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The principle for sentencing in youth cases is that the court will generally give a sentence appropriate for the youth’s age at the time when the offence took place, rather than the offender’s age at the time of sentencing. If the youth in question is a habitual offender this may not apply.
Youth courts have the power when sentencing to give the orders and penalties listed below, depending on several factors including the offender’s age at the time of the offence. The several categories are:
First tier penalties are the most lenient and are appropriate for first-time offenders or relatively minor offences. They include the following sentence options:
The referral order is a unique community-based sentencing option which holds a young offender to account for their actions and is arranged through the volunteer youth offender panel. The referral order is used when a young person is charged with a criminal offence for the first time and pleads guilty - in practice this is usually the most common sentencing option used for first time offenders.
If under the age of 16 the offender is required to attend a youth offender panel with their parents / guardians (or local authority representative if under the care of the local authority) and, utilising a restorative justice approach, may be required to make restitution or reparation to their victim. The youth agrees to the terms of a contract developed by the panel which can include repairing damage or making financial recompense, as well as participation in a programme of intervention and other activities to address their offending behaviour.
Should the offender refuse to agree a contract, or break their obligations under it, the panel can send the offender back to the courts for re-sentencing.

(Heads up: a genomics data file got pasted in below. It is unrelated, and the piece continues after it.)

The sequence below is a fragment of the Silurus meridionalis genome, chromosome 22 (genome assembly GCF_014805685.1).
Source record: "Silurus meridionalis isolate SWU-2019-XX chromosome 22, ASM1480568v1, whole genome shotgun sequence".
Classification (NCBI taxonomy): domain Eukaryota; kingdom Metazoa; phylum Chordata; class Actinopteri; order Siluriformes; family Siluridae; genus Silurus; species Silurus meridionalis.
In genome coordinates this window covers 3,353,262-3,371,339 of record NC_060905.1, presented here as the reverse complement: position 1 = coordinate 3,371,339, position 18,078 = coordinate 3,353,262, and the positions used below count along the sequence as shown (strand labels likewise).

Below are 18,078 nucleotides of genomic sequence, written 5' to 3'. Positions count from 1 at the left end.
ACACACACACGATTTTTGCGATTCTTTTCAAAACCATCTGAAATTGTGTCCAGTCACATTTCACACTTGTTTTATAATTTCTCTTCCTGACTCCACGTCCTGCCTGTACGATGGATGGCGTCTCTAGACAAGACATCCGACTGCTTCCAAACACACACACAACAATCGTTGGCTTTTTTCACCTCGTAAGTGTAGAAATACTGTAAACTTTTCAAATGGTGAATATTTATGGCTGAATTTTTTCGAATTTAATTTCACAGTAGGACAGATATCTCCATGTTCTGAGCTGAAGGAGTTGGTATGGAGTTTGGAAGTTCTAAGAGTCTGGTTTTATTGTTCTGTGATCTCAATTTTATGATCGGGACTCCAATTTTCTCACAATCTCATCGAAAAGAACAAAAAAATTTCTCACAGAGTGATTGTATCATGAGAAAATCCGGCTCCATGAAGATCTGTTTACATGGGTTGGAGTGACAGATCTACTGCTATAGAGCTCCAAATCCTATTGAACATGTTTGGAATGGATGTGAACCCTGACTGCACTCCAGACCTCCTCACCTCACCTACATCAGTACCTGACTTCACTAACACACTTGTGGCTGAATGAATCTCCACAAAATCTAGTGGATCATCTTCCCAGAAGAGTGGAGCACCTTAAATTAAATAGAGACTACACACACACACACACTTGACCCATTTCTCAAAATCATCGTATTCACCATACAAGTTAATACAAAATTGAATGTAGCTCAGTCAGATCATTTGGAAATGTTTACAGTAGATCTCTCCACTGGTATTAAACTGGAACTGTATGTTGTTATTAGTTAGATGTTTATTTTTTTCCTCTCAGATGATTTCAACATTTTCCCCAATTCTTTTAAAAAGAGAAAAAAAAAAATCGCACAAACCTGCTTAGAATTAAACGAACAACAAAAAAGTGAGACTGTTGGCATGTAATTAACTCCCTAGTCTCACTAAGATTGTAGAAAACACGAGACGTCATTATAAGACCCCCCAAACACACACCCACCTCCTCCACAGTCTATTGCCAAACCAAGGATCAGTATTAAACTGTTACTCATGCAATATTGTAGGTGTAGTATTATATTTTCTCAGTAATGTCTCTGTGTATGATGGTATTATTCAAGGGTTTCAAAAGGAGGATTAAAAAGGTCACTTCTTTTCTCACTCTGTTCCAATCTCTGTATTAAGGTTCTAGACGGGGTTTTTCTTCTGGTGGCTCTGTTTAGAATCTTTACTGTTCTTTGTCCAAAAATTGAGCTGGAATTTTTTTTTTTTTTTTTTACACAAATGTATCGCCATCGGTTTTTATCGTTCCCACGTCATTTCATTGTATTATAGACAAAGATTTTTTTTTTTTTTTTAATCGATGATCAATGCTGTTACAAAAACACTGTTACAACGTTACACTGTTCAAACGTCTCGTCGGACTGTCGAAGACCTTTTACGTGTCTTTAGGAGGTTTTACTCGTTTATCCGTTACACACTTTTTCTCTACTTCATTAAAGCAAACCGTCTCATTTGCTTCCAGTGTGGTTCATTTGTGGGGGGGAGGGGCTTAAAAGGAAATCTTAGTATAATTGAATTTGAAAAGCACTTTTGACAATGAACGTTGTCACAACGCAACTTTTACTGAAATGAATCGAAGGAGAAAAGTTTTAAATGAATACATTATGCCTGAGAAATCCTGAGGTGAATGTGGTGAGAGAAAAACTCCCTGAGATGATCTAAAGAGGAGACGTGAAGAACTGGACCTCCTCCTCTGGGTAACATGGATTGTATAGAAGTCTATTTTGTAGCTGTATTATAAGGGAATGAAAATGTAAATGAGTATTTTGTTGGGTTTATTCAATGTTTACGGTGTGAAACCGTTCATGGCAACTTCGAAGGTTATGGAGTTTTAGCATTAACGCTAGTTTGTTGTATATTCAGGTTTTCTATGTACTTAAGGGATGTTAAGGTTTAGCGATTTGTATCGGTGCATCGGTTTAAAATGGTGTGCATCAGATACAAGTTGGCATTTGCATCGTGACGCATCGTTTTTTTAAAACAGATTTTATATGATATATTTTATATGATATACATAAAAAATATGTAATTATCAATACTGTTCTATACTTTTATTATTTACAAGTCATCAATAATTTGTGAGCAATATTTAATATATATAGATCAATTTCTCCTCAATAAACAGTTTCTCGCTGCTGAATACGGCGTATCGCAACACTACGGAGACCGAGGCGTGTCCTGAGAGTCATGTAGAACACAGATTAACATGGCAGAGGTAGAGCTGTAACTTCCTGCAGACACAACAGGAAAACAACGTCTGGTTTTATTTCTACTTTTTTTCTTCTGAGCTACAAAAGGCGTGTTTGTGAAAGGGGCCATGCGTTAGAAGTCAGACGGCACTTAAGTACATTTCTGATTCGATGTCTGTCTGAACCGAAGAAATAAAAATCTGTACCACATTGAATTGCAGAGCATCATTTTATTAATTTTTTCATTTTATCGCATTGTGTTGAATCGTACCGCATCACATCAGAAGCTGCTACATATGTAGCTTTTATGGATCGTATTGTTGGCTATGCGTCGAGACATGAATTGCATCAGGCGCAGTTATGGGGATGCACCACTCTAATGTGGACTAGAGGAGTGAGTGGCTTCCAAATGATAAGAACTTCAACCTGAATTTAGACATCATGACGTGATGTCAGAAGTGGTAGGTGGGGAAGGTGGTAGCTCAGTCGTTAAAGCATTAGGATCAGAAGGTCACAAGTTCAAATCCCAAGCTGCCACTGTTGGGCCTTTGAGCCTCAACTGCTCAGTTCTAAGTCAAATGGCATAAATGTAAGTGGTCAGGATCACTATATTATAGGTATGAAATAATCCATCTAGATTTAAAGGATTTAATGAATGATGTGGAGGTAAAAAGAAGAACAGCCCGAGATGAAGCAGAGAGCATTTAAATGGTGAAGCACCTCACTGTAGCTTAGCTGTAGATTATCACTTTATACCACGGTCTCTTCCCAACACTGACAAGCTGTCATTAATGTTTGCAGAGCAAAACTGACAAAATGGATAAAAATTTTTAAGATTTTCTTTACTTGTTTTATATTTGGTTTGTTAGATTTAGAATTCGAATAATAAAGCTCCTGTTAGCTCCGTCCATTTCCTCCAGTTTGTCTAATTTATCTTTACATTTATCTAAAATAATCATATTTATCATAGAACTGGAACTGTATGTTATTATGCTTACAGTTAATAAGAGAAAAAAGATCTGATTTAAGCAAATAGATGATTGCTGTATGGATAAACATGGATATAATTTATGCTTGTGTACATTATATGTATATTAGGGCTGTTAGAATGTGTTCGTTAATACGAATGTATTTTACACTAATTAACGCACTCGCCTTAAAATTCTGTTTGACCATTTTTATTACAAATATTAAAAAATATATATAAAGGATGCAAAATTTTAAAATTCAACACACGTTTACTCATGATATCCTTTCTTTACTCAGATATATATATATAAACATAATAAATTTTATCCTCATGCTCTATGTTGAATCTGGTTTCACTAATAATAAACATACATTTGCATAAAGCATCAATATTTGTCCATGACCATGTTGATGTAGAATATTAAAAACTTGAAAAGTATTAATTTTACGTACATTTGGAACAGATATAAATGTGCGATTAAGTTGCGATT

Community penalties are more serious and though they don’t usually restrict freedom like being in custody they do mean that the young offender must complete certain requirements (such as attendance on courses, obeying a curfew or doing community work). The main community penalty is the youth rehabilitation order which has requirements that must be complied with for up to three years. Those requirements can include:
A custodial sentence is a sentence that restricts the freedom of the youth by sending them to one of the following:
The main type of custodial sentence is a detention and training order (DTO). A DTO sends a youth offender into custody for between four months and two years with the sentence split into two halves. The first half in spent in custody and second is spent in the community under the supervision of the youth offending team (YOT).
Ancillary orders are extra orders that can be added to a sentence at the court’s discretion. They include the following options:
- a court can 'bind-over' parents / guardians to ensure they keep their child (under 16) under control and that they comply with their community sentence; a fine of up to £1000 will be added if they fail to control their child; the order can last up to three years
- parenting orders require parents to attend courses and guidance with their child over a 12 month period; they may have to ensure their child is at home in the evenings or does not go to certain places; the parent or guardian cannot refuse a parenting order
If you think you, or a friend or family member, may have a child who is likely to be sentenced in the youth court system, remember AFG LAW can assist you. Please ring 01204 377600 to speak to one of our expert youth courts law solicitors who can advise you and attend court.
Tracy Haslam qualified as a Chartered Legal Executive in June 2007 and was admitted as a Fellow of the Institute of Legal Executives in February 2008. She became an Advocate in 2014 and specialises in the preparation of crown court matters.read more